Last week, I had the honor of speaking to a distinguished senior anthropologist. (I will name him, if he’ll let me.) We talked about a lot of things, but we stopped a moment to mourn the rise of a post modern anthropology.
Today, I came across these well chosen words in the Times Literary Supplement.
Traditionalists who lament the decline of old crafts and media in Western art are mourning a loss not so much of sophistication as of innocence. It is not nowadays enough just to depict things because you think they’re interesting to think about, or, God forbid, pleasing to look at. The almost Maoist culture of self-examination, and critical engagement with this or that artistic tradition, which modern Western art schools enforce, give much contemporary art its force, but also contribute to one big weakness. Much contemporary art is what an old-school aesthete would call mannerist – it’s art about art, not art about life.
Different field, same problem, apparently. For many of my disciplinary brothers and sisters, anthropology is about anthropology, not about life. It’s mannerist.
Now I would like to say that I refused mannerist anthropology, rising up to slay the postmodern dragon with the bright sword of my Chicago training. But the fact of the matter is simpler and less noble. I make my living as a practicing anthropologist and post modernist verities don’t serve me very well.
This October I will have done projects for a new media firm, a Canadian telecom, a sporting equipment company, and a research firm, and I will have given presentations to designers, financial marketers, and people interested in trends. Every report and presentation was designed to fit what I believed would serve my client, and never once did it seem to me they needed to hear choice words from Derrida or Lacan. I need ideas I can use, because I make my living selling ideas that clients can use.
But no, it’s probably not just pragmatism. It’s not just the market imposing an intellectual discipline. I am Scottish Canadian Presbyterian of middle age for whom the "plain style" is more or less built in. (I had to get over the pretensions of my youth for these to become clear.) Postmodernism is too slushy for me. (It may herald an epistemological springtime, but this Canadian wants the bracing clarities of a winter’s day.) I think best when using simple propositions, put as plainly as possible, with evidence and argument summoned as necessary (and no more), with a "garnish" of metaphor to make comprehension faster and more fun.
Plain style anthropology comes with engineering specs on the outside. You can see what the pieces (propositions) are and how the relationships (the argument) work. You can see what the fault lies, and what needs fixing…when something needs fixing. And yes I understand that I making old fashioned demands, and that these badly misunderstand the intellectual, political and epistemological challenges before us. But hey, I have a problem to solve, a client to satisfy, a post to right, and I have, usually, 40 minutes to wrap things up. You’ve noticed I expect that postmodernists have a way of making the same argument over and over again. They are, after all, mannerists. Anthropology is about anthropology and always, come to that, the same anthropology.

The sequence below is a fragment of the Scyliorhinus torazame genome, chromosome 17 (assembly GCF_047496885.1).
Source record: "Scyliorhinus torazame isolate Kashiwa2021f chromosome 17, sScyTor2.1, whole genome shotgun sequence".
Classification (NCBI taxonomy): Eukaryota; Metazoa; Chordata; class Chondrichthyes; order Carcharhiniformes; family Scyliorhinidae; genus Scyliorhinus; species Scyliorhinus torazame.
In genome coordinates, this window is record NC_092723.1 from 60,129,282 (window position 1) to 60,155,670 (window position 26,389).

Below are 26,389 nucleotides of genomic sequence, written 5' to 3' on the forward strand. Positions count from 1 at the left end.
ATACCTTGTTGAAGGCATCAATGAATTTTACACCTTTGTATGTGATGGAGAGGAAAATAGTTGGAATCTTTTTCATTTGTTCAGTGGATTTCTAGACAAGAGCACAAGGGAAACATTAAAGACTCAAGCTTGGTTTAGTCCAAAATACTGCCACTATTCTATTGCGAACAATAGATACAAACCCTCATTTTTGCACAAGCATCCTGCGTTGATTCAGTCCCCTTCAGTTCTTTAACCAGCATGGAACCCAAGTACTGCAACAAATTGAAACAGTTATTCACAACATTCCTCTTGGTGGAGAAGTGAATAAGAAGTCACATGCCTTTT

Miller, Keith. 2007. More whaling and shouting. Times Literary Supplement. October 19, 2007, p. 17.
I have just started up reading TLS after years away from it, and I have to say what a pleasure it is. It’s never very expensive and it would be good value at 4 times the cost.
Sorry not to have been posting. I am at a kind of brainstorming thing in Mexico and time and internet access are in short supply.
The way it should work (in an ideal world) is that anthropologists *trained* in postmodern theory would be better at *applying* modern methods. In the same way that engineers are required to take physics courses rather than just blindly follow formulae. In particular, the “almost Maoist culture of self-examination” is precisely what is needed to choose between and refine competing modern methods.
Granted, this isn’t how postmodernism has worked out in academia. But that’s because academia would manage to fuck anything up. Modernism wasn’t any more functional when it was the dominant research paradigm.
Wow. I’ve never disagreed with you before, but now I disagree with you fervently.
First, there are zero definitive conclusions that can emerge from ethnography because it is a translation, and in every translation there is something lost and something added. Observing languaged action in one culture and translating it to the language of the ethnographer alone does this.
Second, it would seem that someone who is doing ethnography for the sake of solving a problem that a reflexive, systems-aware approach would be NECESSARY.
As for the comment above mine, I find it amazing that we even cling to any sense of modernism, given the nature of culture worldwide. How one can assume a static, measurable sense of self in a hypermediated culture blows my mind.
I don’t see mannerism in art as being a weakness, Grant, but a strength. When it is done well, it is something to behold and appreciate. Indeed, it may be what we use to distinguish great art from the merely very good. It certainly tells us what is great artistry.
Each line of Shakespeare’s Sonnet #20 contains the four letters h, e (or u), w and s. Clearly, this was a deliberate signal, since writing to achieve this took effort. We don’t know for certain what the signal meant, or who Shakespeare intended the receiver of the signal to be. (Perhaps it referred to HEnry WriotheSley, his patron in the 1590s.) Is the quality of the poetry or the extent of our apprecation of Shakespeare’s artistry reduced by noticing this signal? No, the reverse is true.